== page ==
Prescribing in special groups 1

  • Created by: z
  • Created on: 22-02-16 08:31


  • Definition: a substance, physical agents or deficiency state capable of induicing abnormal structure of function such as:
    • gross structural abnormalities
    • functional deficiencies
    • IUGR
    • behavioural aberrations
    • demise
  • drugs cause 2-3% of all congenital malformations (0.15% of all pregnancies)
  • susceptibilty depends on genotype of mother/baby and on developmental stage of foetus
  • 1st trimester
    • drugs can cause congenital malformations
    • 3rd to 8th week is period of highest risk as organ systems are formed
    • pre-embryonic phase (0-14 days post-conception) is "all or nothing" i.e. completely healthy or spontabneois abortion
  • 2nd and 3rd trimester
    • drugs can cause IUGR or functional development or have toxic effects on tissues
    • a/e on neonate if given shortly before or during labour e.g. diazepam or pethidine
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FDA pharmaceutical pregnancy categories

  • Pregnancy category A
    • adequate and well controlled studies have failed to demonstrate risk to foetus in 1st T.
  • Pregnancy category B
    • animal reproduction studies failed to show risk if no adequate studies in pregnant women OR animal studies show adverse effect but adequate, well controlled human studies do not
  • Pregnanacy category C
    • animal reproduction studies have shown adverse effect and there are no adequate, well controlloed human studies but potential benefits may warrant use
  • Pregnancy category D
    • positive evidence of human foetal risk based on adverse reaction dta from investigational or marketing experience or human studies but potential benefits may warrant use
  • Pregnancy category E
    • studies in humans or animals have dmeonstrated foetal abnormalities and/or there is positive evidence of human foetal risk and the risks involved clearly outweigh any potential benefits
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Drugs to avoid in pregnancy

  • ACE inhibitors: impaired neonatal BP control and renal function
  • Aminoglycosides: eighth nerve damage
  • Androgens: virilisation, multiple congenital defects
  • Opiates: perinatal respiratory depression
  • Quinolone antibiotics: skeletal abnormalities
  • Sodium valproate: neural tube defects
  • Tetracyclines: yelolow discolouration of teeth, inhibtis bone growth
  • Warfarin: multiple congential defects
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Prescribing in pregnancy

  • assume all drugs will cross the placenta unless they have high molecular weight
  • avoid drugs in 1st trimester if possible
  • only prescribe if benefit to mother outweighs risk to foetus
  • check all drugs in BNF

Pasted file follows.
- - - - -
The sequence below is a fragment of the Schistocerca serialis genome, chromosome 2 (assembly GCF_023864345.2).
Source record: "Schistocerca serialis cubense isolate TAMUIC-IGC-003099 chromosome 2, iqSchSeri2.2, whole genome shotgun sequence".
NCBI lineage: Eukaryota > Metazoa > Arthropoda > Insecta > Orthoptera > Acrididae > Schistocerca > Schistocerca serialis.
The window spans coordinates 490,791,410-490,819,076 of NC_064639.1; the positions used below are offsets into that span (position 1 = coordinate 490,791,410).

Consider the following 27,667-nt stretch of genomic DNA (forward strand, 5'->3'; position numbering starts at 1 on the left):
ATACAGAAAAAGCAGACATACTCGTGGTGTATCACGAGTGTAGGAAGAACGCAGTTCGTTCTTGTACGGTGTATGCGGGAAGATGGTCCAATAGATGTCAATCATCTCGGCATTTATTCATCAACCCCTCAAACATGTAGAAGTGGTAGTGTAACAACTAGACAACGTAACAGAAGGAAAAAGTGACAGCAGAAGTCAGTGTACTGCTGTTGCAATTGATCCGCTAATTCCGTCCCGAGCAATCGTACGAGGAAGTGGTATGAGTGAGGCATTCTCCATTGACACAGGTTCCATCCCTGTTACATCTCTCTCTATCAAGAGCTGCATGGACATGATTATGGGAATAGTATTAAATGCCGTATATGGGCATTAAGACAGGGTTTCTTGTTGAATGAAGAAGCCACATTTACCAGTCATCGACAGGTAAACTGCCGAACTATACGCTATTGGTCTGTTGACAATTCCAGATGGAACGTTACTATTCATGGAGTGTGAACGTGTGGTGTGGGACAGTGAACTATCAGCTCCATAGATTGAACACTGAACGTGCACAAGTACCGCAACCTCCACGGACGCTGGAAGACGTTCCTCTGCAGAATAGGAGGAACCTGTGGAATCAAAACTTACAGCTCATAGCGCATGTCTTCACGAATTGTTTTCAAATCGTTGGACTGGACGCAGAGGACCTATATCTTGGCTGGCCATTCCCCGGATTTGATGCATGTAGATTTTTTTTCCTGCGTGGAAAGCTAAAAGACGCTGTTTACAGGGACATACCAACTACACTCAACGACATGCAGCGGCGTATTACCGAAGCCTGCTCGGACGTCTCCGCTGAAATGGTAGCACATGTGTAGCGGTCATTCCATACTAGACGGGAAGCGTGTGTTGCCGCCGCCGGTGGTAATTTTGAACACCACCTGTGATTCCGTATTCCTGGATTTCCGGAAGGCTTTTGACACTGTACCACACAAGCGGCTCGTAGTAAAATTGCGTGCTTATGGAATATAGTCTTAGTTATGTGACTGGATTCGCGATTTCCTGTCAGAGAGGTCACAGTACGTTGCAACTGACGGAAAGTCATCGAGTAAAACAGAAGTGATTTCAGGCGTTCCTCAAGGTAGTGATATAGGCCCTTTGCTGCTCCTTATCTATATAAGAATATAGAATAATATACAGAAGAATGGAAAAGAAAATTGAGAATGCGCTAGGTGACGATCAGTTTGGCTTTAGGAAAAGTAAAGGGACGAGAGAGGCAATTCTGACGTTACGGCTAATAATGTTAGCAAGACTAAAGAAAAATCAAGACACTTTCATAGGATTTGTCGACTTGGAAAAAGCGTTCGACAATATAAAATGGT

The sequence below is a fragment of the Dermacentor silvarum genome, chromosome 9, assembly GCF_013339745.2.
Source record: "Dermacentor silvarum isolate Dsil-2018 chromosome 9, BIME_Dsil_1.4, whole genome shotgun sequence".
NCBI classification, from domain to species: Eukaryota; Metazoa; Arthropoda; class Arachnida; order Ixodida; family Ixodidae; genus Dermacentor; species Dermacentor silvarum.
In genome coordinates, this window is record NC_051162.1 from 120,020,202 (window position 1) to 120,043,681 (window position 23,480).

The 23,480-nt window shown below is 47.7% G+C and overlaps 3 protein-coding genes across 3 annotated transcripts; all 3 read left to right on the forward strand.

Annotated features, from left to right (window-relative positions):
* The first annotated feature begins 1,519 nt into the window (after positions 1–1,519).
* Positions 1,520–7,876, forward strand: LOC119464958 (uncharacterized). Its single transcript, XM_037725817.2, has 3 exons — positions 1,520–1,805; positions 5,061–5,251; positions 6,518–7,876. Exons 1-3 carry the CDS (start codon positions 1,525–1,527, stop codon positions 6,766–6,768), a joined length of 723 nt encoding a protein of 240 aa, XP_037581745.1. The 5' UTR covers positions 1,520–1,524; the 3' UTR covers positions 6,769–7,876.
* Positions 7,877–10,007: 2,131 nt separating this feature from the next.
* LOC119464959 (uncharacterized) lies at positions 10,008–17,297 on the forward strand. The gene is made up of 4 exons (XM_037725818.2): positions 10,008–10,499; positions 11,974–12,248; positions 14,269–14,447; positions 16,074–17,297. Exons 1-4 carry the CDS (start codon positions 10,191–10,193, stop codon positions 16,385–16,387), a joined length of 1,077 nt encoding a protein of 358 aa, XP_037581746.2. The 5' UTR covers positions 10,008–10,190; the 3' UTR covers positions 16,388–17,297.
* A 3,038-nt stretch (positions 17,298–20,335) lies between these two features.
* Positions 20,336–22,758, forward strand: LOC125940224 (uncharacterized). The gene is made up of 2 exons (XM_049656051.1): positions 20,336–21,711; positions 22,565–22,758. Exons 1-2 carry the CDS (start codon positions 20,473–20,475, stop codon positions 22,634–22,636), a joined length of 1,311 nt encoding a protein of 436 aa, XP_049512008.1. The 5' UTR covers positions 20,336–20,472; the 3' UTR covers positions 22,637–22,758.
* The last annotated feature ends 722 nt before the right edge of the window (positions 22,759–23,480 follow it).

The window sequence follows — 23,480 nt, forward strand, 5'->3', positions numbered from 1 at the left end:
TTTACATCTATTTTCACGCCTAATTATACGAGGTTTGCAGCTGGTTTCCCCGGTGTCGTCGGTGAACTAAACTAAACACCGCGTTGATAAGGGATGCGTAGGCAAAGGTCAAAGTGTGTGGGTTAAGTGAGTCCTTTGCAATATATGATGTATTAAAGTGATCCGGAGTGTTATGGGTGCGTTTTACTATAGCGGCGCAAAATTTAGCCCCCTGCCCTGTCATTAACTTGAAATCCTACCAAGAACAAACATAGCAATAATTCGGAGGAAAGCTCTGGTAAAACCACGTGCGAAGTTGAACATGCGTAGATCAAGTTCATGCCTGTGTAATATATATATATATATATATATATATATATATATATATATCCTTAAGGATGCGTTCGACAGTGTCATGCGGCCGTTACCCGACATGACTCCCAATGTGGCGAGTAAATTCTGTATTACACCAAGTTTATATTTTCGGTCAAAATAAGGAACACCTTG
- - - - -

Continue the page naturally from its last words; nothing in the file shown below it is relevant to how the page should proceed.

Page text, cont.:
• check UK Teratology Informatrion Service

NB on dosing:

  • maternal drug concentration is often lower than in non-preganant women (incr vol of distribution)
  • renal elimination may incr thus higher dose needed (enoxaparin)
  • lamotrigine metabolism enhanced so need higher dose (antiepileptic)
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Prescribing in breastfeeding

  • avoiding breatsfeeding to take drugs is NOT a no harm option
  • most drugs are passed in small qunatities so are not a concern
  • neonates and prem babies are at greater risk due to poor excretion and thus accumulation
  • risk depends on:
    • passage of drug to milk
      • reduced passage= good
        • HMW (e.g. insulin, heparins)
        • high protein binding (e.g. warfarin, NSAIDS)
        • low lipid solubility (e.g. loratidine)
        • lower pH (e.g. amoxacillin) because pH of breat milk lower than plasma (6.9 vs 7.4)
    • amount of active drug delivered to infant
    • infant pharmacokinetics
      • absorption, distributioni, elimination
    • adverse reaction profile
    • infant age
    • infant co-morbidities
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Drugs to avoid in breastfeeding

  • Amiodarone
    • present in milk in significant amounts
    • risk from release of iodine
  • Antithyroid drugs
    • neonatal goitre and hypothyroidism
  • Benzodiazepines
    • presentin breast milk
  • Lithium salts
    • present in milk and risk of toxicity
  • Radioactive iodine
    • breastfeeding contraindicated
  • Statins
    • high conc in breast milk
  • Sulphonamides
    • risk of kemicterus (bilirubin-induced brain dysfunction) in jaundiced infants
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Drug effects on lactation

  • drugs which affect dopamine activity will cause changes in lactation b/c dopamine inhibits release of prolactin from ant pituitary
    • dopamine agonists (e.g. cabergoline) reduce milk production
    • dopamine antagonists (e.g. domperidone) promote lactation
  • early postpartum use of oestrogen reduces milk volume
    • therefore use POP as contraception postpartum
  • some drugs (e.g. phenobarbital) inhibit the infant's suckling reflex
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